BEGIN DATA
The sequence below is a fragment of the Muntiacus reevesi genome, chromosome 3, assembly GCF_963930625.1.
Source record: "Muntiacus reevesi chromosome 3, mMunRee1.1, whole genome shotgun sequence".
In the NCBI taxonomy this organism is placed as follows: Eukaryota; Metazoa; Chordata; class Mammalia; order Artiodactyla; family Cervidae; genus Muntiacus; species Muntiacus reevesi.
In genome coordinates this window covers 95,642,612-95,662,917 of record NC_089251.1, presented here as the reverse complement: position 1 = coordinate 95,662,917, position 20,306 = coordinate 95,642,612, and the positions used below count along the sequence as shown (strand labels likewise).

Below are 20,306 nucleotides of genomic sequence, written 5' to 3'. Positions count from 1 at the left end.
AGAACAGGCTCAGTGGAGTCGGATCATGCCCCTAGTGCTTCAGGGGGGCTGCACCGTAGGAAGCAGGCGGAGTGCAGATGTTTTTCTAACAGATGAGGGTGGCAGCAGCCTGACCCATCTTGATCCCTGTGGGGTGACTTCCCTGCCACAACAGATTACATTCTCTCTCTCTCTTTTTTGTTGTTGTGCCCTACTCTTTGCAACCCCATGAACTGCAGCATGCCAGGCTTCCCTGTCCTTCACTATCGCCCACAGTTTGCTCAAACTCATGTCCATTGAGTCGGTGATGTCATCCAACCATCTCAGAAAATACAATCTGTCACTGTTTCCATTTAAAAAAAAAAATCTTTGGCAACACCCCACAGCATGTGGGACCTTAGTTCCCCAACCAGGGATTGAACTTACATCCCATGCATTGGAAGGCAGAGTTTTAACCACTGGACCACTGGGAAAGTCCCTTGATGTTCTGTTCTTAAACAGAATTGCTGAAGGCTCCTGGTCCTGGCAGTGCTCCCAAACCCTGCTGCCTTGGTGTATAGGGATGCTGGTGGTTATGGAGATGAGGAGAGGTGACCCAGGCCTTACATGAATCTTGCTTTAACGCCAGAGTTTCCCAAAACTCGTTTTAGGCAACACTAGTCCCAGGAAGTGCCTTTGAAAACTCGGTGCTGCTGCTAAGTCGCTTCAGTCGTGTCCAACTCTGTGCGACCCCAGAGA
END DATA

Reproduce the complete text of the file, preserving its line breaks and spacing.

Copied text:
The sequence below is a fragment of the Muntiacus reevesi genome, chromosome 3, assembly GCF_963930625.1.
Source record: "Muntiacus reevesi chromosome 3, mMunRee1.1, whole genome shotgun sequence".
In the NCBI taxonomy this organism is placed as follows: Eukaryota; Metazoa; Chordata; class Mammalia; order Artiodactyla; family Cervidae; genus Muntiacus; species Muntiacus reevesi.
In genome coordinates this window covers 95,642,612-95,662,917 of record NC_089251.1, presented here as the reverse complement: position 1 = coordinate 95,662,917, position 20,306 = coordinate 95,642,612, and the positions used below count along the sequence as shown (strand labels likewise).

Below are 20,306 nucleotides of genomic sequence, written 5' to 3'. Positions count from 1 at the left end.
AGAACAGGCTCAGTGGAGTCGGATCATGCCCCTAGTGCTTCAGGGGGGCTGCACCGTAGGAAGCAGGCGGAGTGCAGATGTTTTTCTAACAGATGAGGGTGGCAGCAGCCTGACCCATCTTGATCCCTGTGGGGTGACTTCCCTGCCACAACAGATTACATTCTCTCTCTCTCTTTTTTGTTGTTGTGCCCTACTCTTTGCAACCCCATGAACTGCAGCATGCCAGGCTTCCCTGTCCTTCACTATCGCCCACAGTTTGCTCAAACTCATGTCCATTGAGTCGGTGATGTCATCCAACCATCTCAGAAAATACAATCTGTCACTGTTTCCATTTAAAAAAAAAAATCTTTGGCAACACCCCACAGCATGTGGGACCTTAGTTCCCCAACCAGGGATTGAACTTACATCCCATGCATTGGAAGGCAGAGTTTTAACCACTGGACCACTGGGAAAGTCCCTTGATGTTCTGTTCTTAAACAGAATTGCTGAAGGCTCCTGGTCCTGGCAGTGCTCCCAAACCCTGCTGCCTTGGTGTATAGGGATGCTGGTGGTTATGGAGATGAGGAGAGGTGACCCAGGCCTTACATGAATCTTGCTTTAACGCCAGAGTTTCCCAAAACTCGTTTTAGGCAACACTAGTCCCAGGAAGTGCCTTTGAAAACTCGGTGCTGCTGCTAAGTCGCTTCAGTCGTGTCCAACTCTGTGCGACCCCAGAGA